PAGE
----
The family in power


By Lincoln Secco*

Bolsonarism takes up the fascist movement in mass mobilization, in collusion with monopoly capital, in absolute opportunism and, above all, in the autonomy it displays in relation to state institutions.

There has definitely never been a government of such disqualified people, of preposterous ideas and purely opportunistic speech. His statements border on nonsense and hurt the ears by the violation of the tongue. Among them there are dishonest, criminal and even perverse people. Dislodging them from power immediately is a moral imperative.

But far beyond the evil of the rulers, there is an underlying practice that needs to be fought. Faced with the monstrous appearance of that family in power, it is understandable that we want his rapid overthrow even at the cost of maintaining his antisocial policy by a substitute that is palatable in form (for whom?) and unpalatable in content (we know for whom).

It is equally natural that hasty analyzes arise that the president no longer governs, that he has suffered a coup, is weakened and will fall in a few weeks. Evidently all this can happen or has already happened, but I confess that I don't have the slightest evidence of it.

the evidence

Eric Hobsbawm said that at certain times the knowledge of history resembles a judicial investigation: it must stick to the old positivist evidence. We can, he said, debate the reasons for Carthage's defeat; but we will never change the outcome of the Punic Wars. Rome won!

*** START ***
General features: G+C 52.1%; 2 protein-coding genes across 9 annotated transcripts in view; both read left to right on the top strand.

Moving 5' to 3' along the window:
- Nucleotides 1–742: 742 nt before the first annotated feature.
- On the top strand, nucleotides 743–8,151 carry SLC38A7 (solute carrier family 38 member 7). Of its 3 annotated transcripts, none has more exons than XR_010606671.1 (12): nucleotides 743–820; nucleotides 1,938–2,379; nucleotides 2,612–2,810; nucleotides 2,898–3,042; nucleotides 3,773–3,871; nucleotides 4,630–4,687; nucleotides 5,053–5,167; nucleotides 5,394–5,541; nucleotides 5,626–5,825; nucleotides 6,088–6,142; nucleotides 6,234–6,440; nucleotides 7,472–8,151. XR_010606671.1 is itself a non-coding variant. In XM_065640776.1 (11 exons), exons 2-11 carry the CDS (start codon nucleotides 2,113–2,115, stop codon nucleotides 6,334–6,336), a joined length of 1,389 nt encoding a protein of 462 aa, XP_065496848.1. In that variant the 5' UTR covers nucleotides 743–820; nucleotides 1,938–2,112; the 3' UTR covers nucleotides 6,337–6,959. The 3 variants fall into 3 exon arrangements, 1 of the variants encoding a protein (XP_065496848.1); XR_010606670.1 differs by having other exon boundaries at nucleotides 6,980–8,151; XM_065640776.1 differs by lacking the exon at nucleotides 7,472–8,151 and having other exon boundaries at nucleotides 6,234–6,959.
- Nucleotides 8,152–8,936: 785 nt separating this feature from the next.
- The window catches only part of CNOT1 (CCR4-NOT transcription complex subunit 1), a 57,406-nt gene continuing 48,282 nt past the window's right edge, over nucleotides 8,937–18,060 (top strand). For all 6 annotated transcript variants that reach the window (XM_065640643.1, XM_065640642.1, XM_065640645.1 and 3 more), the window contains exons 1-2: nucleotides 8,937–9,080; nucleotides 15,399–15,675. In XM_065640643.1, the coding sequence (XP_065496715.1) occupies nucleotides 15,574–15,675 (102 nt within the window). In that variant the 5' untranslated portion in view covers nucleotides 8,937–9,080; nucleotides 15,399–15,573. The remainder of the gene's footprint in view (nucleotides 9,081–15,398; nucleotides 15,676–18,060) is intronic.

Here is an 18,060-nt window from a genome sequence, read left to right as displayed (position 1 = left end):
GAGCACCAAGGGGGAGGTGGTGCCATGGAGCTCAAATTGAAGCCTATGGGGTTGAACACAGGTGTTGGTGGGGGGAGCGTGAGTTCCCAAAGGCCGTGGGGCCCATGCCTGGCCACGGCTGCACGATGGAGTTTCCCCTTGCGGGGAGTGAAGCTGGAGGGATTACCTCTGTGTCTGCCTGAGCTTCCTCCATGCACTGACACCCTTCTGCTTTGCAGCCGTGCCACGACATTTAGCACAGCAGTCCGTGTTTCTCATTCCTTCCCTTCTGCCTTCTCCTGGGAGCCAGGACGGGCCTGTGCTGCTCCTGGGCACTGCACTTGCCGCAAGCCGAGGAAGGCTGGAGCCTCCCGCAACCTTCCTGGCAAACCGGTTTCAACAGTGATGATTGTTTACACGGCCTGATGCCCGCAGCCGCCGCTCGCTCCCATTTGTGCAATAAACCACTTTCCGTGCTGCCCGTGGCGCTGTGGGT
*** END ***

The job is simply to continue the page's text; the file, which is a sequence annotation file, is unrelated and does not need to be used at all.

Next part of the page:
What is factual and non-fictional in Brazilian politics? (a) we have a government that originated from the vote of 57 million voters; (b) there are more than a hundred military officers in its administrative staff and they still occupy about 36% of the ministries; (c) the government is ostensibly supported by the United States; (d) its economic policy is applauded by Congress and the corporate media; (e) is supported by approximately 1/3 of the population; (f) has the capacity for popular mobilization; (g) its values ​​are rooted in the foundation of society; (h) its means of communication are more effective than those of the opposition; (i) it has solid reserves of support in the Judiciary and, finally, (j) it has constitutional legitimacy.

Given this set of facts, we can interpret trends without confusing theories with possibilities, as the old worker memoirist Everardo Dias used to say. There is a contradiction between the conservative center (Globo, Congress, STF etc) and neo-fascism. But it is a “secondary contradiction” as the two forces are equally liberal in economics.

There is military concern with a president who exposes the corporation's moral and even educational weaknesses, but for this to become a conspiracy, after a coup would require the Armed Forces to have a strategy for the country. They could do it without any of that, but they would be incapable of creating a permanent government like in 1964. From their acts recorded in the final years of the New Republic, we only saw the predominance of corporate interests tempered by anti-PT discourse.